What is sepsis?

Sepsis is a life-threatening reaction to an infection. It happens when your immune system overreacts to an infection and starts to damage your body's own tissues and organs.

Sepsis can affect anyone and can be hard to spot. Look out for the signs:

Slurred speech and confusion
Extreme shivering or muscle pain
Passing no urine
Severe breathlessness
It feels like you're going to die
Skin mottled or discoloured

Just ask: 'could it be sepsis?'

If you suspect sepsis, act fast. Call NHS 111 for guidance. Early recognition of the signs is key and could ultimately save a life.

We are implementing the NHS England and NHS Improvement-endorsed National Early Warning Score (NEWS2) tool to improve patient safety by improving the detection of and response to physical deterioration in adults, including sepsis.

NEWS2 is based on a simple combined scoring system, where a score is allocated to physiological measurements when patients are being monitored in clinical settings.

NEWS2 should greatly increase the early detection of sepsis and other acute illnesses across our services, making them safer, improving patient outcomes and increasing chances of survival and recovery.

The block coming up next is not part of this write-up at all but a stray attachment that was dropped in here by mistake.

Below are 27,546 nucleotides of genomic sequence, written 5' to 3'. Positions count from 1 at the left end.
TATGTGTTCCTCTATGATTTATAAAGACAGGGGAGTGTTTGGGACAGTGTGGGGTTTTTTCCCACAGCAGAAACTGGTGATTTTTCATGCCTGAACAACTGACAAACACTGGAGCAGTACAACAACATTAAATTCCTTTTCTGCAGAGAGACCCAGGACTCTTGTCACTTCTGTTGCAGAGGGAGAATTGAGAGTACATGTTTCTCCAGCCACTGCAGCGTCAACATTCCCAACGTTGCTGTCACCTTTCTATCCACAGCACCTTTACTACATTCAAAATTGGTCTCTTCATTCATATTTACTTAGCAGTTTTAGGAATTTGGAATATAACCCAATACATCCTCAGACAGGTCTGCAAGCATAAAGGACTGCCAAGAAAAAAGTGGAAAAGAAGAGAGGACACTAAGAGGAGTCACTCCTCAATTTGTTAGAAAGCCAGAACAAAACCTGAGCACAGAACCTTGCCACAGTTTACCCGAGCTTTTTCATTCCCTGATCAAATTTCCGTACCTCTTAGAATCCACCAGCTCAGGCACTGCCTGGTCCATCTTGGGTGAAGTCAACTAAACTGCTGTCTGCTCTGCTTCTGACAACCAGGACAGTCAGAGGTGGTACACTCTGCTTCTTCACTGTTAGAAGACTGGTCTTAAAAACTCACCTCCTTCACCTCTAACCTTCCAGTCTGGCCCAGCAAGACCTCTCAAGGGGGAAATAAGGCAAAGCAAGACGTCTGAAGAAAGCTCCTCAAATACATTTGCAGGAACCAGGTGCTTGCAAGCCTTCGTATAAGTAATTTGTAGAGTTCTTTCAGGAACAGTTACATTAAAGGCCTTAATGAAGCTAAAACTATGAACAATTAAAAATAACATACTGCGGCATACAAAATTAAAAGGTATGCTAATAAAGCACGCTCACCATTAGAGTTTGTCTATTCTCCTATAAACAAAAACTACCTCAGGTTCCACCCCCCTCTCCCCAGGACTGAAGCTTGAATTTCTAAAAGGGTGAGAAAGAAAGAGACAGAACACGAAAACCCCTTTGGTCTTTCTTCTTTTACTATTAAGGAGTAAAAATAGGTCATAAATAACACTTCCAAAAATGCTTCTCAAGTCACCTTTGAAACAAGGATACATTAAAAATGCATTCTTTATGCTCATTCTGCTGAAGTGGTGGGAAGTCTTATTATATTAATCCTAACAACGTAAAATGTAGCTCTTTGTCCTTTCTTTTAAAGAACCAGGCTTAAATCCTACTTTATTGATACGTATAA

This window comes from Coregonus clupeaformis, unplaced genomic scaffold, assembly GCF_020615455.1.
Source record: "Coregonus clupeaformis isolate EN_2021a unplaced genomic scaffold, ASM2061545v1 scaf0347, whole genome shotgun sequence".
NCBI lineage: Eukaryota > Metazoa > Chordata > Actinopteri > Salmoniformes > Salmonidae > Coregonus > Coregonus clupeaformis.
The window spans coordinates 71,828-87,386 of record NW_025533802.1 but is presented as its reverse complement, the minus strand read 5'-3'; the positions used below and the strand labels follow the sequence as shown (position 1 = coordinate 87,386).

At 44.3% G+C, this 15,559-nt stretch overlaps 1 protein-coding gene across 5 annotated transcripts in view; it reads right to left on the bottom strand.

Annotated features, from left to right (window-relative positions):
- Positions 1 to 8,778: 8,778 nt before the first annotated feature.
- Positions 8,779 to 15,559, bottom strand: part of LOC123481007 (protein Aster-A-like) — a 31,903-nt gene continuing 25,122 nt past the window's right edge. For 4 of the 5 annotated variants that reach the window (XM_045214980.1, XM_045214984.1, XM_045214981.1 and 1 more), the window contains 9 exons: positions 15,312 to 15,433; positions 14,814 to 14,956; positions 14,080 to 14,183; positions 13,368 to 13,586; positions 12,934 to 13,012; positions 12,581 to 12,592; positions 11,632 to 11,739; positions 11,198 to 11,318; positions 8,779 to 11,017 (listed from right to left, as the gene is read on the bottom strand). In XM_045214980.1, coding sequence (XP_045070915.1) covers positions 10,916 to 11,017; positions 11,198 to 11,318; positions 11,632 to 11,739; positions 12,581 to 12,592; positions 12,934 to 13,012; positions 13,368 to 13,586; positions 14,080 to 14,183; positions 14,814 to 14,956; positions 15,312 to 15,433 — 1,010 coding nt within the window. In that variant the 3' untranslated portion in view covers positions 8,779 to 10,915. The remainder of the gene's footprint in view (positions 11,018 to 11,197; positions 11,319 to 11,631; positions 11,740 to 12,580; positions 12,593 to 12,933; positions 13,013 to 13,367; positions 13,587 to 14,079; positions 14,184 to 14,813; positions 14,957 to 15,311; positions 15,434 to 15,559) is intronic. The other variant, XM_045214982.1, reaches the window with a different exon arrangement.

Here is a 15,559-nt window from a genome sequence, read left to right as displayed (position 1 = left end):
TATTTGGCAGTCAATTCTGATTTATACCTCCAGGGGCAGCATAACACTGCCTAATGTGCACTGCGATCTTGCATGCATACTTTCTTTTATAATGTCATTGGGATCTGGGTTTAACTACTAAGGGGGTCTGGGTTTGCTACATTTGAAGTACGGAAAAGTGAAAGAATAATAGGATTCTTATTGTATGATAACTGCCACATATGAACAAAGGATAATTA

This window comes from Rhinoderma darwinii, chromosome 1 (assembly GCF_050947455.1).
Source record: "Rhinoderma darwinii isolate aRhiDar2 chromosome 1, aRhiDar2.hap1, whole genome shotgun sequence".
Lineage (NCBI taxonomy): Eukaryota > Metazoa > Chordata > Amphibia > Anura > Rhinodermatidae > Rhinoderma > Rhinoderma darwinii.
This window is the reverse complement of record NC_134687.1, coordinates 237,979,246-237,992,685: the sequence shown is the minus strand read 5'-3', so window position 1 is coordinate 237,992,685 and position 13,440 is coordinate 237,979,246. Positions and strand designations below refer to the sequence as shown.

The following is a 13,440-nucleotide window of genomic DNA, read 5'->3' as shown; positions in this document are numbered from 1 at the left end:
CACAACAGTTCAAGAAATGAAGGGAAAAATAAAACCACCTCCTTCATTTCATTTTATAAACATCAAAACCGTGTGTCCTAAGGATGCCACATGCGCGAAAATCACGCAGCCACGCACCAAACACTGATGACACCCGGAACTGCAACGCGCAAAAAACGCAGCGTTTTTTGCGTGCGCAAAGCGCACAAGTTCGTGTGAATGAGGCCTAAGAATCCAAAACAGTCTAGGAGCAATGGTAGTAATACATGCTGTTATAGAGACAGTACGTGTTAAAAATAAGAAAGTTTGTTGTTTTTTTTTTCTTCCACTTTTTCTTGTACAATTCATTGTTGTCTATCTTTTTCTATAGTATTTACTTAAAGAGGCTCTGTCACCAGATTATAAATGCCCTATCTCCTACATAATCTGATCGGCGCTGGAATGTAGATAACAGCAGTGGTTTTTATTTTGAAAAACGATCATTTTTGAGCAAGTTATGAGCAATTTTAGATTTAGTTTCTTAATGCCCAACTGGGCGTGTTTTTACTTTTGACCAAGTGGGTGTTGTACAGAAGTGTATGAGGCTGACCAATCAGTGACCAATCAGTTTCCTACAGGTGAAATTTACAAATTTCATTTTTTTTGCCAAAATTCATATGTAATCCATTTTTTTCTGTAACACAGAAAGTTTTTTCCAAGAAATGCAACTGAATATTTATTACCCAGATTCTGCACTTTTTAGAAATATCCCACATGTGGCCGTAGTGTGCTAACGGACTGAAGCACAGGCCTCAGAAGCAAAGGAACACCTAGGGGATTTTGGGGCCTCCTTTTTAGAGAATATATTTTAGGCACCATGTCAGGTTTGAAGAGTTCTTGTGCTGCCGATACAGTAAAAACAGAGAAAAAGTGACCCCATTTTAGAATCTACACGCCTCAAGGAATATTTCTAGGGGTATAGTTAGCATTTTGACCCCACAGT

It's important that staff are familiar with the signs and symptoms of sepsis and the action they should take if they suspect sepsis in a patient, including both mental health and community health staff. Even non-clinical staff will benefit from increased sepsis awareness as it could affect anyone at any time, and the ability to recognise the signs and act quickly is key.

There are a number of modules on Oracle Learning Management (OLM) around sepsis awareness, which you can complete. While these are non-mandatory, we strongly encourage staff to find the time to complete these to improve your awareness of sepsis.

Log-in to OLM and search for 'Sepsis in Primary Care'. Even though this module was developed for staff working in a primary care setting, the training package is relevant for all NHS staff.

You can also view resources, procedures and modules around sepsis on Clinical Skills.net. You can also take a short test to test your competency around sepsis awareness on Clinical Skills.net. Visit Connect > Who, what, where > Clinical Skills.net to find out how to log-in to the system.

The UK Sepsis Trust has produced a number of patient stories, which you can view on their website. These show how sepsis can affect anyone, young or old, and how it can result from any type of infection.